Running a University Audiology Clinic with Abbye Callender, Au.D.

Meet Abbye Callender, Au.D.

Position/Practice: Clinic Director and Staff Audiologist at Pacific EarClinic, Pacific University

Years in Practice: 18


  • Doctor of Audiology, Texas Tech University Health Science Center
  • Bachelor of Science in Communicative Disorders, Eastern New Mexico University

Abbye, thank you so much for sitting down with me. You and I first met when I heard you speak a few years ago about some of the creative ways you’re helping the clinic at Pacific University succeed. Can you share a little bit about that?

Sure. The clinic at Pacific University opened in 2015, and I came on staff in 2016, so in many ways they were just getting started. They had a few patients, but their profitability was limited. One of the first things I did was hire a biller to make sure we were actually getting paid for all the devices we were fitting. Our biller also reviews our contracts to make sure they’re profitable, and double-checks the codes we’re using in case of any audits. Since we made those changes, we’ve hit our budget revenue goal every year. Because of that success, we just launched our first satellite clinic in April with Portland State University. Ultimately, I’d love to also open one in Beaverton and in Eugene. That’s the 10-year project looking forward.

Another step we took was partnering with the Lions foundation through the hearing health fund. Many of the patients we get from that program are uninsured or undocumented but need healthcare. We also see a lot of Medicaid patients. We’re able to do all of that because we have a healthy base of private pay patients, and because it’s good for the students to see patients no matter how they’re billing.

Everyone wants private pay patients, and they’re often the hardest to get. How are you growing your base of private pay patients, especially given the constraints of a university marketing budget?

It is hard! One of the challenges we have faced is getting our website the way it needs to look. Most universities are very private about who can make changes to the website, and that’s true here too. I’ve really leaned on Fuel to help with that. They’ve made some suggestions for our website, and we also have an SEM campaign through Fuel to help drive new patient traffic online without needing to run everything through the website.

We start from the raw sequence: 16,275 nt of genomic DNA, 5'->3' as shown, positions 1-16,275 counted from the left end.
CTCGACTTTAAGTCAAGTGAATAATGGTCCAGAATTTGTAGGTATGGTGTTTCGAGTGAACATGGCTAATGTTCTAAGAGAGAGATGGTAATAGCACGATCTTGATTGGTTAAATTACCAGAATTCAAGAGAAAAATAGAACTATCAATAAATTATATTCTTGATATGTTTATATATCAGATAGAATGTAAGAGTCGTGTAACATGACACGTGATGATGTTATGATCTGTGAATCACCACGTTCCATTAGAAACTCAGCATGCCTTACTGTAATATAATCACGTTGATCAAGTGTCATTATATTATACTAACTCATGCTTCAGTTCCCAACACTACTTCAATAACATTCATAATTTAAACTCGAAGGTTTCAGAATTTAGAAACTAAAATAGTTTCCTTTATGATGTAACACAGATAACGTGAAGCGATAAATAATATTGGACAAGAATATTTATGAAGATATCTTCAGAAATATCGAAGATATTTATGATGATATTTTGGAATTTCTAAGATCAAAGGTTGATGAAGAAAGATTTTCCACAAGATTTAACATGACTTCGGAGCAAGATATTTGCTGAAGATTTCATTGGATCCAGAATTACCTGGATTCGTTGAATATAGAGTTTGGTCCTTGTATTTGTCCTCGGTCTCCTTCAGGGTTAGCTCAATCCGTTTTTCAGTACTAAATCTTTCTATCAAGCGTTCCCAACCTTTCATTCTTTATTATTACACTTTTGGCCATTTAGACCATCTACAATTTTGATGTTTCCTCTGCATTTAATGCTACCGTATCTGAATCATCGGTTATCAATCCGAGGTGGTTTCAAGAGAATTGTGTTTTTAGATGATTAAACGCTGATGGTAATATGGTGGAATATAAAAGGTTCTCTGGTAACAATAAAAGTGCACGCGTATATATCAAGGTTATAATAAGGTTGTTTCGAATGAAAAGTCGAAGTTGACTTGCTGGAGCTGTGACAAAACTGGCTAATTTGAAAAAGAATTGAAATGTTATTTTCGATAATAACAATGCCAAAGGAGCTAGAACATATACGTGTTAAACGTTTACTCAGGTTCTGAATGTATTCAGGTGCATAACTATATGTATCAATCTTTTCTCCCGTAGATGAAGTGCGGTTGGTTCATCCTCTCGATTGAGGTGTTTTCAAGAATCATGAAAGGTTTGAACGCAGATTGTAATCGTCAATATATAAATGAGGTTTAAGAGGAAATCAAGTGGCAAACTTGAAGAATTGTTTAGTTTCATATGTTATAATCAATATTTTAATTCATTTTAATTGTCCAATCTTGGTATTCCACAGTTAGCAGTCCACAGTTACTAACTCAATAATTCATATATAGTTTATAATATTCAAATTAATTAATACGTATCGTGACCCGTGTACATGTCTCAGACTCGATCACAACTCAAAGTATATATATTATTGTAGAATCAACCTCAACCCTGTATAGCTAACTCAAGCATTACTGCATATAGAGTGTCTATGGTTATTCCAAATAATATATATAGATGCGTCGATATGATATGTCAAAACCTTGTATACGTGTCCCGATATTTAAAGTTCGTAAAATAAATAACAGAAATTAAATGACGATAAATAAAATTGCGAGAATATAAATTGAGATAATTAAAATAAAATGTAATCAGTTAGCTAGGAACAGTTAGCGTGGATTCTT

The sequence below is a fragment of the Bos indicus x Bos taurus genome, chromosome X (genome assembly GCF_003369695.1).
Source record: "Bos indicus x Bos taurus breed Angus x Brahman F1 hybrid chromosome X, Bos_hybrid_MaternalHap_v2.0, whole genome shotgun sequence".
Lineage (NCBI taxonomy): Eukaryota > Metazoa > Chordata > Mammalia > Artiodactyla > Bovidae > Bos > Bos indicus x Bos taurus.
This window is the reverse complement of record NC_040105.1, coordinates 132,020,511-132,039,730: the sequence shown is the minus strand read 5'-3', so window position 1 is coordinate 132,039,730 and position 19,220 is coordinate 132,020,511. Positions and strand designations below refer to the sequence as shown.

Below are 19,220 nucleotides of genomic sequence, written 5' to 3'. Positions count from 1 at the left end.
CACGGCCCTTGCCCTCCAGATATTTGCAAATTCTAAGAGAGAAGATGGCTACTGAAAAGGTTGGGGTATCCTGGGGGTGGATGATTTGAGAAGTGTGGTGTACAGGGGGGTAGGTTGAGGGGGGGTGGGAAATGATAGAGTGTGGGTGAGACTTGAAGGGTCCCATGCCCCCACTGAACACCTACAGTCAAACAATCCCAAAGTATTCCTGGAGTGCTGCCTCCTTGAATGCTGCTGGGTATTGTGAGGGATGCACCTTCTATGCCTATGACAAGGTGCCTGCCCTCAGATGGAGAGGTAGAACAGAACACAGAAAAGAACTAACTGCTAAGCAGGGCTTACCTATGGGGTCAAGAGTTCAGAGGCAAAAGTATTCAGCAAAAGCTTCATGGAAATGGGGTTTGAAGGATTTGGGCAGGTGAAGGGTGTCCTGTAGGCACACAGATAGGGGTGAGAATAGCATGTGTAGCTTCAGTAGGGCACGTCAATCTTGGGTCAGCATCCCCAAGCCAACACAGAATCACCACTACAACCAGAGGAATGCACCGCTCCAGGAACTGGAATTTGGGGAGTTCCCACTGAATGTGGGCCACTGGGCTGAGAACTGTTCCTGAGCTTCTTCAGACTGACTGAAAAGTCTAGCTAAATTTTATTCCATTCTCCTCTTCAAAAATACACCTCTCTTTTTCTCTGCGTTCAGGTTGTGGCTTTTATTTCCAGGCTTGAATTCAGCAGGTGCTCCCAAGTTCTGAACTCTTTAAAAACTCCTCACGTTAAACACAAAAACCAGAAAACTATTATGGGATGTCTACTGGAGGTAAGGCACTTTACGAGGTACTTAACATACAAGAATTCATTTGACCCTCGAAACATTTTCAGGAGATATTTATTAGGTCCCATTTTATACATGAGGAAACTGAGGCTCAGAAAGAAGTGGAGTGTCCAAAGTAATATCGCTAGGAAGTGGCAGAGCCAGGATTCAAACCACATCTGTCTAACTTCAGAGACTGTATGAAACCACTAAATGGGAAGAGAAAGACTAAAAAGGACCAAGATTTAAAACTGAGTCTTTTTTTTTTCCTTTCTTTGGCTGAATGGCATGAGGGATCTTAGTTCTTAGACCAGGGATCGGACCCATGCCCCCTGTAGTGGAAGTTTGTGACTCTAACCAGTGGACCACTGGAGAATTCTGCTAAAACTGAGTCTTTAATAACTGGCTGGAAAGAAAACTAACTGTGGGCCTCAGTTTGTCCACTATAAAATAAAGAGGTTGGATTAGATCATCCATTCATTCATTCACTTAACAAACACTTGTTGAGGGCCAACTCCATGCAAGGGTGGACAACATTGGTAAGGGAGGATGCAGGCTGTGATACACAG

For offline marketing, we rely a lot on physician referral. One of the advantages of being a university is that our audiologists are highly skilled practitioners and teachers, so we can promise gold-standard quality of care. We’ve also seen success setting up booths at local events: church fairs, farmers markets, even concerts. We bring an otoscope and set up a screen and let people look in their own ears. People love it. They really gravitate toward the students.

Before COVID we were also going to the airshow every year and passing out hearing protection. You’d be surprised at how many men would turn down the earplugs. My students are so funny. They would say, “Remember that you didn’t wear hearing protection when you come see me in 10 years.” I’ve trained them well.

As a university clinic director, you’re in the unique position of getting to work with lots of audiologists at the inception of their careers. What do you think this next generation of audiologists brings to the profession of audiology? And how do you think they will influence it?

They work incredibly hard, but they’re also tech gurus. I think we’re going to start seeing great new tech, like hearing apps and screeners. I anticipate more education on how to take care of your hearing health. This generation has a bigger focus on holistic health, so I think they will be more likely to take care of themselves and their patients will, too. I also imagine them shifting the focus away from just hearing aids and looking at patients as a whole. How does hearing loss affect the patient? How does it affect mental health? I feel like our students are becoming more and more aware that the patients they’re treating are holistic and complex human beings, and it’s beautiful to watch.

It’s really obvious that you’re passionate about teaching and audiology.

Absolutely. I love my job. This is the best of all worlds for me.

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